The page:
The first performance 4x4 built by Audi’s Quattro tuning division was the unhinged Q7 V12 TDI, a lofty two-and-a-half-tonne leviathan with a 493bhp twin-turbo 6.0-litre diesel engine. It cost £100k and was intimately acquainted with understeer. Quattro’s second attempt at a hotrod SUV – and the first to officially wear an RS badge – is more sensible.
Yet another RS model from Audi?
The RS Q3 is also the fourth and final RS model to be launched in the space of twelve months, part of an expansion that’s doubled the number of offerings from Quattro, but after the RS5 Cabriolet (a miss to shame an English penalty taker) and the RS6 Avant and RS7 Sportback (both back-of-the-net hits) what will the RSQ3 deliver?
What's the RS Q3's spec?
There are hints that it might be compromised – the interlinked Dynamic Ride Control suspension found on bigger RS models is absent, and there’s 49bhp less than Mercedes’ forthcoming GLA45 AMG rival, despite a cylinder and 500cc more – but Quattro’s been working on the RS Q3 for a while. I first drove a circa-300bhp ‘evaluation prototype’ two years ago, and even with spring and damper settings lifted straight from an S-line model the rough-and-ready mule had promise. And in the intervening two years Quattro hasn’t mucked it up.
Wait...this is a driver-pleasing Audi?
An RS5’s chassis is constantly jousting with UK roads, but as with the RS6, the RS Q3’s suspension (lowered by 25mm) works on British Tarmac, much better than an Evoque in its stiff Dynamic setting. The steering’s sound too: no feedback, and not as sharp as the Evoque, but despite Audi’s annoying Drive Select system, Comfort mode isn’t too light and Dynamic mode isn’t too heavy. And there’s mercifully nothing else to tweak or adjust, just a Sport mode for a slick dual-clutch gearbox whose sole foible is the occasional stumble during a full-bore second-to-third shift.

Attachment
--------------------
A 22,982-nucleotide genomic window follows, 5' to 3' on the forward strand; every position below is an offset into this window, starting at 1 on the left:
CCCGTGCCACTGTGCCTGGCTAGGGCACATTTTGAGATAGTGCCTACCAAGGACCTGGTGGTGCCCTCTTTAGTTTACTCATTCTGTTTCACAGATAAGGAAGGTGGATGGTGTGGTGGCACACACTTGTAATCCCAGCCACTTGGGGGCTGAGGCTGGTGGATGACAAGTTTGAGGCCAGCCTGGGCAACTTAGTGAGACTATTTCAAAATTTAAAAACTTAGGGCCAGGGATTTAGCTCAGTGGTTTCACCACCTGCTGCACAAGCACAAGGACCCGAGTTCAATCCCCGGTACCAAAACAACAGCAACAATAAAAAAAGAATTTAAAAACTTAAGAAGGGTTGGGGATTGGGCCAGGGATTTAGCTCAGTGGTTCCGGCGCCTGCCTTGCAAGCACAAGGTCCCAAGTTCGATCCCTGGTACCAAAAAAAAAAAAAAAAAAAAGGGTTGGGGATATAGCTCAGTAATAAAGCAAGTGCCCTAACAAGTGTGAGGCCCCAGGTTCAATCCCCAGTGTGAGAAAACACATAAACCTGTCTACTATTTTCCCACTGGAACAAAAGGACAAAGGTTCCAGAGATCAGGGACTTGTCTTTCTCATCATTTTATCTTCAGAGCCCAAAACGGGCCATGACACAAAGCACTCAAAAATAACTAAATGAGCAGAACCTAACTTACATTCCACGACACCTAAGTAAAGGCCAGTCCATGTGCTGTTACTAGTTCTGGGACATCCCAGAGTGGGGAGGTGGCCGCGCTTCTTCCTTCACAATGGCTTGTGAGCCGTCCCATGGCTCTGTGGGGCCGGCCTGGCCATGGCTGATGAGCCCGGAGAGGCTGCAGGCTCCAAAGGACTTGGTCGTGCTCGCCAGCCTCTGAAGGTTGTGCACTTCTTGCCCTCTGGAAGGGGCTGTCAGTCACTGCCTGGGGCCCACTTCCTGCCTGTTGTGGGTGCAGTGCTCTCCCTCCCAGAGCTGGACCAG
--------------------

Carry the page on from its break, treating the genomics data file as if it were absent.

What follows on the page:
It’s 29bhp down on the RS3 über-hatch (with which it shares the turbocharged 2.5-litre five-cylinder engine) and there’s an extra 80kg to compromise the dynamics too, but it’ll harass an M3 on a wet B-road. You sit high enough to see past other traffic, the styling is innocuous enough that fellow road users won’t remember your registration plate, and with 310lb ft right across the rev range, big 365mm front brakes, and a little help from four-wheel drive, the RS Q3 now holds the record for my commute, ahead of a Mercedes SLS AMG and the latest Porsche 911 Turbo S.
A £30k Q3 2.0 TDI will do much the same job for most of the time, and when you are utilising the RS Q3’s performance it’ll struggle to return 25mpg, push wide out of tight corners under full power, reveal that its default setting is fast and stable but with little interaction, and that the seats don’t offer enough lateral support. No matter. A performance SUV is a bit of paradox, and we probably shouldn’t like the RS Q3. But we do. Not great, but still good. Much like England.